Diamonds: Not Every Girl’s Best Friend
Unbeknownst to some, the custom of giving one’s (female) beloved a diamond engagement ring only dates back as far as the twentieth century. It was introduced through one of the most successful advertising campaigns of all time, sponsored by the South African diamond mining and trading company, De Beers.
A diamond is forever. So sayeth the master copy-writer; though given the level of penetration in the Jewish (and Christian) West, you could be forgiven for thinking it was a biblical command.
I decided many years ago that I would never wear a diamond and since my partner and I announced our intention to marry, people young and old, religious and secular, Jewish and otherwise, have related the De Beers ‘wisdom’ to me. Some have even repeated the copy verbatim – Why don’t you want a diamond ring? Diamonds are a girl’s best friend!
Despite hearing more statements to this effect over the last three months than I ever could have imagined, I am happy to confirm that I still believe that my best friend is a person, and know that love cannot be immortalised by a rock however shiny.
In addition, I am aware that diamond mining, along with the mining of other very precious stones, is one of the most exploitative of all human trades. Conflict over land is often precipitated by the desire for jurisdiction over natural resources, and diamonds are no exception to this rule.
But in the case of diamonds, the exorbitant monetary value of stones small enough to be smuggled from a mine in a worker’s pocket, also promotes violence and exploitation in the diamond mining industry. Although it is possible to buy diamonds that are conflict-free (mined in a country that is not at war), it is still difficult to ascertain the work conditions in which a diamond was mined.
Whilst the various tit-bits of pro-diamond propaganda that I have been exposed to of late have not convinced me to start wearing a diamond on my finger, they have prompted me to think about why this young tradition has become so widely accepted.
In addition to Law, tradition has long been considered an important part of Jewish practice. So much so that some traditions (called minhagim) are considered to be halakhicly (legally) binding even though they are not based in Torah Law.
I am not suggesting that the diamond engagement ring tradition is so pervasive to have become binding minhag. I do wonder, however, whether the large group of secular but traditional Australian Jews who nevertheless feel very strongly about adhering to Orthodox Jewish tradition at life-cycle events distinguish between those customs that can be said to be more authentically Jewish and those, like the diamond engagement ring, whose origins are more commercial.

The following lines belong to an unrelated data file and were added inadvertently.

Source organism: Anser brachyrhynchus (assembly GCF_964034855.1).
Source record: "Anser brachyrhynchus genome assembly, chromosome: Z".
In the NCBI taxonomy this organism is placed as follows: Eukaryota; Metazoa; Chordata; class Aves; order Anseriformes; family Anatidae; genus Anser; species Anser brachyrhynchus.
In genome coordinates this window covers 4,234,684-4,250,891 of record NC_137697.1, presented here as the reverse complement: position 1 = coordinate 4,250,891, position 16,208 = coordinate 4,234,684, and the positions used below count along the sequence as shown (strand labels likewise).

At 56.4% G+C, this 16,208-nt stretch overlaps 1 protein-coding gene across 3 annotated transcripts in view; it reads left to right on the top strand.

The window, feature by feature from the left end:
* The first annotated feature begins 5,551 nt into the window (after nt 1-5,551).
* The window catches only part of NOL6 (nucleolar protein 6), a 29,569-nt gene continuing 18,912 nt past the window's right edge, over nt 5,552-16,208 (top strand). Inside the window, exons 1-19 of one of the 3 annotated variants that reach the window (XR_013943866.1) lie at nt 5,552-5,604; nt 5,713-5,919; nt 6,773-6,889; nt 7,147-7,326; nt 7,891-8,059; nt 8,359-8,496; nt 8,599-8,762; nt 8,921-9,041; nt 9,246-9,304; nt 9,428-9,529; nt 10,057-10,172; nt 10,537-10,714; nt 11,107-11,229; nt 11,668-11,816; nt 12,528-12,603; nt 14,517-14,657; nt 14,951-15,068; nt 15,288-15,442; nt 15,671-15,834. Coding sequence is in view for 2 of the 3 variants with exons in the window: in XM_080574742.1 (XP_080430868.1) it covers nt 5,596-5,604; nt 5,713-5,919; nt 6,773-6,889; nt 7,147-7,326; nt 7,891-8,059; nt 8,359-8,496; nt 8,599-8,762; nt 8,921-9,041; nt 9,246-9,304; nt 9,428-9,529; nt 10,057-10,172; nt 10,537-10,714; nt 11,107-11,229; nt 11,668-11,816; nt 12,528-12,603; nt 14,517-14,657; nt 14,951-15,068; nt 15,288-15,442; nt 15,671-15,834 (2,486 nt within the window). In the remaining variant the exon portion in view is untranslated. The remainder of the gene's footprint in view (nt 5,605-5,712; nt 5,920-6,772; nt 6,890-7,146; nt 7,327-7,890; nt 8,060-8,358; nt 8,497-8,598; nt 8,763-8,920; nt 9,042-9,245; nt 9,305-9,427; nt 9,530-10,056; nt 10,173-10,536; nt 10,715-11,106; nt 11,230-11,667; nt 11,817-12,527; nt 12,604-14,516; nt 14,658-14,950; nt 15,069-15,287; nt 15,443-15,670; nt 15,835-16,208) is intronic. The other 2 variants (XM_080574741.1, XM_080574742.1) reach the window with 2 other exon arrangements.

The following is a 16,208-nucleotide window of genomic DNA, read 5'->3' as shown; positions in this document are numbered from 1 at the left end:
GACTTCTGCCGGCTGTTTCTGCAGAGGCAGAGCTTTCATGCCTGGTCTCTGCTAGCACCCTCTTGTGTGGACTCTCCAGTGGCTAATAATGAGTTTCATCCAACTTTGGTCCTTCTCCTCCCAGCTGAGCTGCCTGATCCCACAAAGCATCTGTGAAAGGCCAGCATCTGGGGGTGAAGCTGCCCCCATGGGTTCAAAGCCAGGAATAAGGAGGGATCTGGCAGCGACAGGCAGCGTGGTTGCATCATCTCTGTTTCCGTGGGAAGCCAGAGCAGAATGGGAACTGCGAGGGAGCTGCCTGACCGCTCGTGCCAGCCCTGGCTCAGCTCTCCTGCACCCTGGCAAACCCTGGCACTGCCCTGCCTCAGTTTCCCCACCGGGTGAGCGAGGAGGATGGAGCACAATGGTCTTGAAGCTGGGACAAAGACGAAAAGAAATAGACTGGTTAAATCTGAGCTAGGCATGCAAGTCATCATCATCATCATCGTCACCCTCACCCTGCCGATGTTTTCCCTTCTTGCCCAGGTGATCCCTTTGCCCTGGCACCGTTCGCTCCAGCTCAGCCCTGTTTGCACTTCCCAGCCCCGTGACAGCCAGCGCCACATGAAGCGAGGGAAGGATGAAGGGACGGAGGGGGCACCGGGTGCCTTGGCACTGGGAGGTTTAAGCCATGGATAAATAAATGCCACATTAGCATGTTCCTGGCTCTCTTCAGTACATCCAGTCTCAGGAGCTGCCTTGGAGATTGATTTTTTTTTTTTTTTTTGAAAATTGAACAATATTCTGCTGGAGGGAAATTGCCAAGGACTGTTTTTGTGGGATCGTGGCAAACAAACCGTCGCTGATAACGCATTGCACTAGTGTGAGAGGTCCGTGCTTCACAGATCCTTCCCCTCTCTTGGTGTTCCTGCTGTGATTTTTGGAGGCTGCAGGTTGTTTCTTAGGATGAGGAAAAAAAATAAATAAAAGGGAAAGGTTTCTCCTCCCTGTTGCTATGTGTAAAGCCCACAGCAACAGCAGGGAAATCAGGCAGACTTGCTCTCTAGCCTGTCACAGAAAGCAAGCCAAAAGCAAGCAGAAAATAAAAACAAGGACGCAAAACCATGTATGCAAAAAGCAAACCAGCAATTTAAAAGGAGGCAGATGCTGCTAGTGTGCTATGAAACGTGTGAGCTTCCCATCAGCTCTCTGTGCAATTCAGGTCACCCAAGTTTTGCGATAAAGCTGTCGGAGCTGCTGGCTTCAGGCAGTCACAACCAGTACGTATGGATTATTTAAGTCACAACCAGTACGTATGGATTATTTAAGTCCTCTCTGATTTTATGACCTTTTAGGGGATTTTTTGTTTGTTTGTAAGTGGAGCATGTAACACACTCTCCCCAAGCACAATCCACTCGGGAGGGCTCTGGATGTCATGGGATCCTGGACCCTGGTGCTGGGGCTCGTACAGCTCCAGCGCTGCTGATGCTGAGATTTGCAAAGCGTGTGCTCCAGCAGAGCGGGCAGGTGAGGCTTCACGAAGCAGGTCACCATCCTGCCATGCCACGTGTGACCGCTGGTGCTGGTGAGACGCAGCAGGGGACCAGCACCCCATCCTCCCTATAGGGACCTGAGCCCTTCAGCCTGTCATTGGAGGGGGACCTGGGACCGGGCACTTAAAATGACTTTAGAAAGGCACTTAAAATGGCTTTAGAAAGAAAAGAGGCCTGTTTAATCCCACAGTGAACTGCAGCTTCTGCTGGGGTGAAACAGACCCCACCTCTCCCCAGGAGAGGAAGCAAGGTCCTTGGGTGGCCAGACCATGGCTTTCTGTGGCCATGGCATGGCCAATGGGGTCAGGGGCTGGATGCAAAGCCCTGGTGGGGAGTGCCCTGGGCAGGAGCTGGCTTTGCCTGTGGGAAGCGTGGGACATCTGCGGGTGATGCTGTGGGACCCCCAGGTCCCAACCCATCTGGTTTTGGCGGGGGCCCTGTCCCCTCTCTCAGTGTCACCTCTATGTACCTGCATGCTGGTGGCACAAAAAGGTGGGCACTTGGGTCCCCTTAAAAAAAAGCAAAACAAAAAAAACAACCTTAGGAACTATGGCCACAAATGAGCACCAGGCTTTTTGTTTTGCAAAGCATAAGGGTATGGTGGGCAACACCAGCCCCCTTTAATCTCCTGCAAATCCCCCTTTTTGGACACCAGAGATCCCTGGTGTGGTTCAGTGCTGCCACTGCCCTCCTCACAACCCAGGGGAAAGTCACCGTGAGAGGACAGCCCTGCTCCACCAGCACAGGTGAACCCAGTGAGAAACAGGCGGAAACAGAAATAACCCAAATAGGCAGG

And as one secular-traditional Australian Jew said in defence of Jews wearing diamond engagement rings, every woman in [the ultra-Orthodox Brooklyn neighbourhood of] Borough Park has a diamond ring. One could also add that every (married) woman in Borough Park has taken on her husband’s surname even though the tradition of taking a married name is as also foreign to the Jewish tradition. Ashkenazi Jews only started using surnames at the time of emancipation, circa 19th century. Prior to that they were known by their first names and the names of their parents, which obviously didn’t change after marriage.
So why do some non-Jewish life practices gain traction in the Jewish world, while others do not? This question begs another question about more ancient Jewish customs, many of which would also have been derived from foreign practices many years ago.
It is interesting that Maimonides argues that many Jewish practices were devised by God to be similar to idolatrous practices without actually constituting idolatry. For example, Maimonides argues that God commanded sacrifice precisely because it was already an established form or worship prior to the giving of the Torah; the idea being that the Jewish people were used to worshipping through sacrifice. By commanding them to offer sacrifices to God only, their desire to sacrifice would be channelled toward good and they would be weaned toward monotheism. (See Guide for the Perplexed, volume 3, chapter 32.)
Using similar logic, one could argue diamond engagement rings should become Torah law; so that when people wear them they do so for God rather than money. But I’d prefer to drop the extraneous tradition, and thank God that it was only commanded by De Beers and not Torah.